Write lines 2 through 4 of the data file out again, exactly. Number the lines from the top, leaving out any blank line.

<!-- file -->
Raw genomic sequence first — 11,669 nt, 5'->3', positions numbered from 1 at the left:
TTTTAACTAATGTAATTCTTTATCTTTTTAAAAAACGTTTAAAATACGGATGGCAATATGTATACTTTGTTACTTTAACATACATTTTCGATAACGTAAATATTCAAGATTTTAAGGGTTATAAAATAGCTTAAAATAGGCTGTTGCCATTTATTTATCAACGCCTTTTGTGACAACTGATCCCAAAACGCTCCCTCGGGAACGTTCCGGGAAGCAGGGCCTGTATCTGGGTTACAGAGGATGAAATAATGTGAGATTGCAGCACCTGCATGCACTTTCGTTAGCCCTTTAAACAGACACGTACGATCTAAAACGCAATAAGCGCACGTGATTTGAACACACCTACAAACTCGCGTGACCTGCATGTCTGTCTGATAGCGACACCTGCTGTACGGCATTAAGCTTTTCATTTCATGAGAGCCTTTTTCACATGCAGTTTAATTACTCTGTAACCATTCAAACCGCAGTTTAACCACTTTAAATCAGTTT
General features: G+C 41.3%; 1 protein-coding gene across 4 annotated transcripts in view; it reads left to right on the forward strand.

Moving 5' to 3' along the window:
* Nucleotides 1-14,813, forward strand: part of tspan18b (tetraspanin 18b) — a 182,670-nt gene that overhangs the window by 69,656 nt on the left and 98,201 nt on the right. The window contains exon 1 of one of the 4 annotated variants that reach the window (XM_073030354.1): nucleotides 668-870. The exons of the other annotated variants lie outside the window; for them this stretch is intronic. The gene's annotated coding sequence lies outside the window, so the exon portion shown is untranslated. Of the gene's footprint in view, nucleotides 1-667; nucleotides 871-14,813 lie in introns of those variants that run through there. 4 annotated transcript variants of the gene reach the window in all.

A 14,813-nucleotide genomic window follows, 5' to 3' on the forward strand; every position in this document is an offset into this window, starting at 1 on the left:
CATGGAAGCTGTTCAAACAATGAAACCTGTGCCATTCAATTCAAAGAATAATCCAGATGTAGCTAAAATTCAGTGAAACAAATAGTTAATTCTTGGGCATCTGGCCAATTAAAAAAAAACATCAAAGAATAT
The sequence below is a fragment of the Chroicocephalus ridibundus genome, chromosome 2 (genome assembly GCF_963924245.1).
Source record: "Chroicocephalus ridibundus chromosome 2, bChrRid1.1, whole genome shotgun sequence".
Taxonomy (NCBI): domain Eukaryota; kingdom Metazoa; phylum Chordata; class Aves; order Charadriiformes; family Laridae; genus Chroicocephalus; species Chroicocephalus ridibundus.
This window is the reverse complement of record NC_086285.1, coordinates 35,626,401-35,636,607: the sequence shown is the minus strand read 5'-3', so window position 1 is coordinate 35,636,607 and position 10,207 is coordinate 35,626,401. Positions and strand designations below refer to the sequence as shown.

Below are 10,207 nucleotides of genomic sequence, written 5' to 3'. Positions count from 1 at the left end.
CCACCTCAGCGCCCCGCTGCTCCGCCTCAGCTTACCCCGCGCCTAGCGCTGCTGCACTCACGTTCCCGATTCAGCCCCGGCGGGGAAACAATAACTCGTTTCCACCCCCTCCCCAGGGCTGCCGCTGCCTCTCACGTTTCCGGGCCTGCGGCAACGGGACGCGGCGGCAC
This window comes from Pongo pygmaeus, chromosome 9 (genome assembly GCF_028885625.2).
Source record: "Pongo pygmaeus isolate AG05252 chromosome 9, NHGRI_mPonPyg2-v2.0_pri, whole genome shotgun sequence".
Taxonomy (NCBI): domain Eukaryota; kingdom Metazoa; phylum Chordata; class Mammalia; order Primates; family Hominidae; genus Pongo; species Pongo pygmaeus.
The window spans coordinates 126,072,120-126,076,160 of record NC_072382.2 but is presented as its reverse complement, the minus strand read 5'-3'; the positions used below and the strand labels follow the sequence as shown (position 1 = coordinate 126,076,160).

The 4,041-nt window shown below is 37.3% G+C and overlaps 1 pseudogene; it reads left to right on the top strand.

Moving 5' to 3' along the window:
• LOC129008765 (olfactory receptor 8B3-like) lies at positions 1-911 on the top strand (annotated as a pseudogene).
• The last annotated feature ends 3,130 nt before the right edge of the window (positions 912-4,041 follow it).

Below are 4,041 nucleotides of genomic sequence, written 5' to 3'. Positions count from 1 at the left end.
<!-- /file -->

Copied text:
TTTTAACTAATGTAATTCTTTATCTTTTTAAAAAACGTTTAAAATACGGATGGCAATATGTATACTTTGTTACTTTAACATACATTTTCGATAACGTAAATATTCAAGATTTTAAGGGTTATAAAATAGCTTAAAATAGGCTGTTGCCATTTATTTATCAACGCCTTTTGTGACAACTGATCCCAAAACGCTCCCTCGGGAACGTTCCGGGAAGCAGGGCCTGTATCTGGGTTACAGAGGATGAAATAATGTGAGATTGCAGCACCTGCATGCACTTTCGTTAGCCCTTTAAACAGACACGTACGATCTAAAACGCAATAAGCGCACGTGATTTGAACACACCTACAAACTCGCGTGACCTGCATGTCTGTCTGATAGCGACACCTGCTGTACGGCATTAAGCTTTTCATTTCATGAGAGCCTTTTTCACATGCAGTTTAATTACTCTGTAACCATTCAAACCGCAGTTTAACCACTTTAAATCAGTTT
General features: G+C 41.3%; 1 protein-coding gene across 4 annotated transcripts in view; it reads left to right on the forward strand.

Moving 5' to 3' along the window: